In April, some questioned why a school board with so many big issues to solve would allow itself to be distracted over small-change issues like the cost of training.
In July, resolved and just a stone's throw away from wiping out its structural deficit, the board still finds itself squabbling over MASB membership.
The board of education voted 5-2 to renew its membership with the organization, a non-profit association that provides training, guidance, data and lobbying for approximately 600 of the state’s school boards. The cost of renewing in the MASB is $6,690.
Trustees Lisa Slawson, Chuck Lesch, Craig Hoeft, Amy Cattell and Todd Carter voted to renew. Trustees David Zimmer and David Holden voted against renewing.
The issue rekindled some of the tension the board saw in April, when Board President Slawson argued for a moratorium on district spending on MASB training after Slawson and Cattell expressed surprise that Zimmer had racked up over $1,000 in MASB training exercises since January. At the next meeting in April, , providing numbers that showed other school board members had run up similar expenses in MASB training.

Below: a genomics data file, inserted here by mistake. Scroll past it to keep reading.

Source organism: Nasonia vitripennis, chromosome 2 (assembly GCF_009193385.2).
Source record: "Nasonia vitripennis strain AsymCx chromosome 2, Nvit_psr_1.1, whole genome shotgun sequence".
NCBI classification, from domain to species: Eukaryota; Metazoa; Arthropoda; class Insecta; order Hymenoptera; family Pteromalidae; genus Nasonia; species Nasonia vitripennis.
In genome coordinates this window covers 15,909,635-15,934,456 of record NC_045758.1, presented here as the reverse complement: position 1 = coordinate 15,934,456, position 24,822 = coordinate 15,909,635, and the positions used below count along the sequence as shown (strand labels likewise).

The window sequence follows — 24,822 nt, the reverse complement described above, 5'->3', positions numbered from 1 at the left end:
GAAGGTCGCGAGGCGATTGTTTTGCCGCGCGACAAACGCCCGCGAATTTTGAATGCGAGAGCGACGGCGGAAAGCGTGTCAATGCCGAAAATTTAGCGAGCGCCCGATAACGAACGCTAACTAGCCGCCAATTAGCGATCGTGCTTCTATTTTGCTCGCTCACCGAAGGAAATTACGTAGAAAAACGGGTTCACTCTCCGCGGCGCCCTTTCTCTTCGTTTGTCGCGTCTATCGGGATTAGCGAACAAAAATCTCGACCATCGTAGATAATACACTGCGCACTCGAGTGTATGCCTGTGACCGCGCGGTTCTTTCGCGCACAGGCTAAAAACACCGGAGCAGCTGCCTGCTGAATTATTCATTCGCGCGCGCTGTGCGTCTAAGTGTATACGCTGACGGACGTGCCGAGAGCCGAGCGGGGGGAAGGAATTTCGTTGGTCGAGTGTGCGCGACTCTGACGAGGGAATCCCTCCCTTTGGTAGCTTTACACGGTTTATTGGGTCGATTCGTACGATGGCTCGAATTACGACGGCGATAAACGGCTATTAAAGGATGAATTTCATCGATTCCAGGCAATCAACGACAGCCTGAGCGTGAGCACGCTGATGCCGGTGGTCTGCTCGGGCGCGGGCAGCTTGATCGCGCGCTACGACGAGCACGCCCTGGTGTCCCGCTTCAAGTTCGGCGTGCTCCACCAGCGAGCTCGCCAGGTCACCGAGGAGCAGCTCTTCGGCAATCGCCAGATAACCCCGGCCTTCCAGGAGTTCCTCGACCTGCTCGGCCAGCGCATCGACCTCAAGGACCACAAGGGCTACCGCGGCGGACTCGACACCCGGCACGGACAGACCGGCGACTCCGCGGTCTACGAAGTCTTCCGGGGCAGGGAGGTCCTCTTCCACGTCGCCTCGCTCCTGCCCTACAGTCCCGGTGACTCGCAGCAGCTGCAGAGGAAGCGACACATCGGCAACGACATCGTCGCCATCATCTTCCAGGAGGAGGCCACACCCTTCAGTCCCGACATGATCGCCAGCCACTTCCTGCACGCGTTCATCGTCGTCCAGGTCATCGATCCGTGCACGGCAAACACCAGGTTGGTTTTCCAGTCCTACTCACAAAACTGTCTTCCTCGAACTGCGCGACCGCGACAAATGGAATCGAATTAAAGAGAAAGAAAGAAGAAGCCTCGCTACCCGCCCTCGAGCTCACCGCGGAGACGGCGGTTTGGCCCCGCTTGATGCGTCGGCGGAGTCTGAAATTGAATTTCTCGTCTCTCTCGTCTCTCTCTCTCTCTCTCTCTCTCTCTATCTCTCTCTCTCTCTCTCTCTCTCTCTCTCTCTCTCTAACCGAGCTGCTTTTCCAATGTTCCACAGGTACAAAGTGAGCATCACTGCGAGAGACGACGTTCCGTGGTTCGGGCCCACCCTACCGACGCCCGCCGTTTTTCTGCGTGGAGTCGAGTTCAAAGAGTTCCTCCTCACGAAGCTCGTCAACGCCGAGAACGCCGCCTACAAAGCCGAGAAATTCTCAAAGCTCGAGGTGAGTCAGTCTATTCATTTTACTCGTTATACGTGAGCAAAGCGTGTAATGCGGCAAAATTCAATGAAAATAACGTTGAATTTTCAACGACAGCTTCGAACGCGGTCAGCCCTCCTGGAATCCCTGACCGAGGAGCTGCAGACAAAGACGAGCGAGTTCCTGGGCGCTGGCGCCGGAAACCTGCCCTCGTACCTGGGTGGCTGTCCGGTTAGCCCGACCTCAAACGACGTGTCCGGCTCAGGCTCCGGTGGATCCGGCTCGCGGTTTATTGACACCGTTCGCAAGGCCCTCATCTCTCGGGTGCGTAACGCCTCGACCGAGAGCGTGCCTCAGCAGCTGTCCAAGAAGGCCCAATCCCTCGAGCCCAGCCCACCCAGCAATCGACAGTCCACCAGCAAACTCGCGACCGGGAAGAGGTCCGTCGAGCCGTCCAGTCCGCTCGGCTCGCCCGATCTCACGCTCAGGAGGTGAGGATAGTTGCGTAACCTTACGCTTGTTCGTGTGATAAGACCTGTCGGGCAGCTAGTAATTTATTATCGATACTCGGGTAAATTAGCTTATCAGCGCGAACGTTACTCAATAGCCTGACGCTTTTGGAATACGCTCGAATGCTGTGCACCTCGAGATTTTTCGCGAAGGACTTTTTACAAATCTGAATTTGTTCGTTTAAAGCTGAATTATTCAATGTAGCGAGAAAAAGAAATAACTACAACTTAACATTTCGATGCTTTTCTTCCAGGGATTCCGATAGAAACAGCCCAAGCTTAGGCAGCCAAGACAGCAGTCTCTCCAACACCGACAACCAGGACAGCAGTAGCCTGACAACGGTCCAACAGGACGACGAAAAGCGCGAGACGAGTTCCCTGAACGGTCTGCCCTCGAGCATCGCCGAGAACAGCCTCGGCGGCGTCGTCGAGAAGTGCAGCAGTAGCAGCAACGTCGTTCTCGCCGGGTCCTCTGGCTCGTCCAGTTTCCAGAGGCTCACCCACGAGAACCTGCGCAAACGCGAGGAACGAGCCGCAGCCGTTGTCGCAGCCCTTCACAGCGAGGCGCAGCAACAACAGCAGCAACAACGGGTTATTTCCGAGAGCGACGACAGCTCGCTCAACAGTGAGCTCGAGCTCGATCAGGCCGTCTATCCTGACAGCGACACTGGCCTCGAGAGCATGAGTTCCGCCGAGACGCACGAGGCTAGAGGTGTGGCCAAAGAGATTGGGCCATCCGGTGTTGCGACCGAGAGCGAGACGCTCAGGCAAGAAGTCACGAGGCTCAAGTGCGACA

At the July 10 meeting, when the issue was brought up, Zimmer asked if the “spending moratorium” was still in place.
Slawson said a moratorium was in place until the end of the year, but that it only affected MASB training. Zimmer said it was his recollection that the moratorium was on all MASB spending. Cattell and Carter agreed with Slawson.
Zimmer asked Patti Waltz, executive assistant to the superintendent, to read her minutes from the April meeting.
“The recommended motion was to suspend any and all spending on MASB activities, mileage reimbursement, or any other reimbursement in discretionary spending for board members effective immediately until further notice,” said Waltz, reading the motion from the minutes of the first April meeting.
Slawson called the vote.
Following the meeting, Holden said while it wasn’t much money he thought the district should hold the line on MASB spending since the school employees just gave back millions in concessions.
Assistant Superintendent Steven Laatsch told the board the MASB provides the district with a solid network for policy advice, employee relations information, and facts and figures about school districts from across the state.